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Devazepide
Systematic (IUPAC) name
N-(1-methyl- 2-oxo- 5-phenyl- 3H-1,4-benzodiazepin-3-yl)- 1H-indole -2-carboxamide
Identifiers
CAS number 103420-77-5
ATC code none
PubChem 59751
Chemical data
Formula C 25H20N4O2  
Mol. mass 408.452 g/mol
Pharmacokinetic data
Bioavailability  ?
Metabolism  ?
Half life  ?
Excretion  ?
Therapeutic considerations
Pregnancy cat.  ?
Legal status
Routes  ?

Devazepide (L-364,718, MK-329) is a drug which is structurally derived from the benzodiazepine family, but with quite different actions from most benzodiazepines, instead acting as a cholecystokinin antagonist selective for the CCKA subtype.[1] It increases appetite and accelerates gastric emptying,[2][3] and has been suggested as a potential treatment for a variety of gastrointestinal problems including dyspepsia, gastroparesis and gastric reflux.[4] It is also widely used in scientific research into the CCKA receptor.[5][6]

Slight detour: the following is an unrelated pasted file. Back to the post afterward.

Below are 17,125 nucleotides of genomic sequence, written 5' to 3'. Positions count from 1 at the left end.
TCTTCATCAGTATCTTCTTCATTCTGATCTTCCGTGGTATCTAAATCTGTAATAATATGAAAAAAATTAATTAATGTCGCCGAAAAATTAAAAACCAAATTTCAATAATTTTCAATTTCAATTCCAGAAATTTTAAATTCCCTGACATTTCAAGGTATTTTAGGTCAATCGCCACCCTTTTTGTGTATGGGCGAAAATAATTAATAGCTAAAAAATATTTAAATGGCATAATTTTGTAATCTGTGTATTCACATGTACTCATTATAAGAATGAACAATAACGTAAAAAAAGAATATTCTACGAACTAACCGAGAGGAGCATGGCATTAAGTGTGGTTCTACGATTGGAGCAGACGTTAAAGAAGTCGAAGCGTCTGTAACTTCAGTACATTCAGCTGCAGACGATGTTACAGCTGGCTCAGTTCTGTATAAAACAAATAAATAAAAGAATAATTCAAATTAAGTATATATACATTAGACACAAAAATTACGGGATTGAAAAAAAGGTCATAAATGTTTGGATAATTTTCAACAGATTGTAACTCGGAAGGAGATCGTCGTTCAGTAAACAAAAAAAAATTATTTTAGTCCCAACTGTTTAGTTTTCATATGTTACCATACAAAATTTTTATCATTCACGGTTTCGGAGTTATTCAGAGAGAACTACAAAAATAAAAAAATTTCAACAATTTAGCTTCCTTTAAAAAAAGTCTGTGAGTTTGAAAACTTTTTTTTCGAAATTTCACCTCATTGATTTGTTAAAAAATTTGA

See also

References

  1. ^ Hill DR, Woodruff GN. Differentiation of central cholecystokinin receptor binding sites using the non-peptide antagonists MK-329 and L-365,260. Brain Research. 1990 Sep 3;526(2):276-83. PMID 2257485
  2. ^ Cooper SJ, Dourish CT. Multiple cholecystokinin (CCK) receptors and CCK-monoamine interactions are instrumental in the control of feeding. Physiology and Behaviour. 1990 Dec;48(6):849-57. PMID 1982361
  3. ^ Cooper SJ, Dourish CT, Clifton PG. CCK antagonists and CCK-monoamine interactions in the control of satiety. American Journal of Clinical Nutrition. 1992 Jan;55(1 Suppl):291S-295S. PMID 1728842
  4. ^ Scarpignato C, Varga G, Corradi C. Effect of CCK and its antagonists on gastric emptying. Journal of Physiology Paris. 1993;87(5):291-300. PMID 8298606
  5. ^ Weller A. The ontogeny of postingestive inhibitory stimuli: examining the role of CCK. Developmental Psychobiology. 2006 Jul;48(5):368-79. PMID 16770766
  6. ^ Savastano DM, Covasa M. Intestinal nutrients elicit satiation through concomitant activation of CCK(1) and 5-HT(3) receptors. Physiology and Behaviour. 2007 Oct 22;92(3):434-42. PMID 17531277
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